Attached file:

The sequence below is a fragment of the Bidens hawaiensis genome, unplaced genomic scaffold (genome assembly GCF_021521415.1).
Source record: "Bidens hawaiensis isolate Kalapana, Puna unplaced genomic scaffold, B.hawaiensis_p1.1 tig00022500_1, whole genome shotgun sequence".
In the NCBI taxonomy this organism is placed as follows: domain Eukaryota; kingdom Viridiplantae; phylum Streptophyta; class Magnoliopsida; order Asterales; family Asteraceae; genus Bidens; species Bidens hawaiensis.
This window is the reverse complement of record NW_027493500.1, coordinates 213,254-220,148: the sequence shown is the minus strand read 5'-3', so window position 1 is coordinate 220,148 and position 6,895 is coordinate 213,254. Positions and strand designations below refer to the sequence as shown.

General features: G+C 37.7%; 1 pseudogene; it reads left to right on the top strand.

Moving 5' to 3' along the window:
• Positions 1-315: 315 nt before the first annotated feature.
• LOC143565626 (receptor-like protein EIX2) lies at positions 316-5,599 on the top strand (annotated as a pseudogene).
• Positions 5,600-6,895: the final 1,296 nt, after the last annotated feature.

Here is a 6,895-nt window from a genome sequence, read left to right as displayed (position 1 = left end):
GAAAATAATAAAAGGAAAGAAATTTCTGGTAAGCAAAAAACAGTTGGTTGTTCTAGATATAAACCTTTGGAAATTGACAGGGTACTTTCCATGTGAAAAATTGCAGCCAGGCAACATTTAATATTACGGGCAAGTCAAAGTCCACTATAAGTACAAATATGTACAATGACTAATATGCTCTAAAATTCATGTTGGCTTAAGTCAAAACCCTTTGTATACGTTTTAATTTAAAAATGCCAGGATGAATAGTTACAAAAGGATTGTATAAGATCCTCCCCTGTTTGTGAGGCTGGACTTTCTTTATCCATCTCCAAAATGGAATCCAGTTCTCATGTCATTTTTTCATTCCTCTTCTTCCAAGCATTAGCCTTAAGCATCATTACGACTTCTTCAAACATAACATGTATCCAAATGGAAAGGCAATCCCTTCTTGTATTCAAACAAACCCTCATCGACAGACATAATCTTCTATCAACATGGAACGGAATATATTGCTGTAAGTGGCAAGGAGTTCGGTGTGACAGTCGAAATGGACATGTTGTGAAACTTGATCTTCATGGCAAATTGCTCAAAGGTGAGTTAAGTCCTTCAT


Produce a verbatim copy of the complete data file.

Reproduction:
The sequence below is a fragment of the Bidens hawaiensis genome, unplaced genomic scaffold (genome assembly GCF_021521415.1).
Source record: "Bidens hawaiensis isolate Kalapana, Puna unplaced genomic scaffold, B.hawaiensis_p1.1 tig00022500_1, whole genome shotgun sequence".
In the NCBI taxonomy this organism is placed as follows: domain Eukaryota; kingdom Viridiplantae; phylum Streptophyta; class Magnoliopsida; order Asterales; family Asteraceae; genus Bidens; species Bidens hawaiensis.
This window is the reverse complement of record NW_027493500.1, coordinates 213,254-220,148: the sequence shown is the minus strand read 5'-3', so window position 1 is coordinate 220,148 and position 6,895 is coordinate 213,254. Positions and strand designations below refer to the sequence as shown.

General features: G+C 37.7%; 1 pseudogene; it reads left to right on the top strand.

Moving 5' to 3' along the window:
• Positions 1-315: 315 nt before the first annotated feature.
• LOC143565626 (receptor-like protein EIX2) lies at positions 316-5,599 on the top strand (annotated as a pseudogene).
• Positions 5,600-6,895: the final 1,296 nt, after the last annotated feature.

Here is a 6,895-nt window from a genome sequence, read left to right as displayed (position 1 = left end):
GAAAATAATAAAAGGAAAGAAATTTCTGGTAAGCAAAAAACAGTTGGTTGTTCTAGATATAAACCTTTGGAAATTGACAGGGTACTTTCCATGTGAAAAATTGCAGCCAGGCAACATTTAATATTACGGGCAAGTCAAAGTCCACTATAAGTACAAATATGTACAATGACTAATATGCTCTAAAATTCATGTTGGCTTAAGTCAAAACCCTTTGTATACGTTTTAATTTAAAAATGCCAGGATGAATAGTTACAAAAGGATTGTATAAGATCCTCCCCTGTTTGTGAGGCTGGACTTTCTTTATCCATCTCCAAAATGGAATCCAGTTCTCATGTCATTTTTTCATTCCTCTTCTTCCAAGCATTAGCCTTAAGCATCATTACGACTTCTTCAAACATAACATGTATCCAAATGGAAAGGCAATCCCTTCTTGTATTCAAACAAACCCTCATCGACAGACATAATCTTCTATCAACATGGAACGGAATATATTGCTGTAAGTGGCAAGGAGTTCGGTGTGACAGTCGAAATGGACATGTTGTGAAACTTGATCTTCATGGCAAATTGCTCAAAGGTGAGTTAAGTCCTTCAT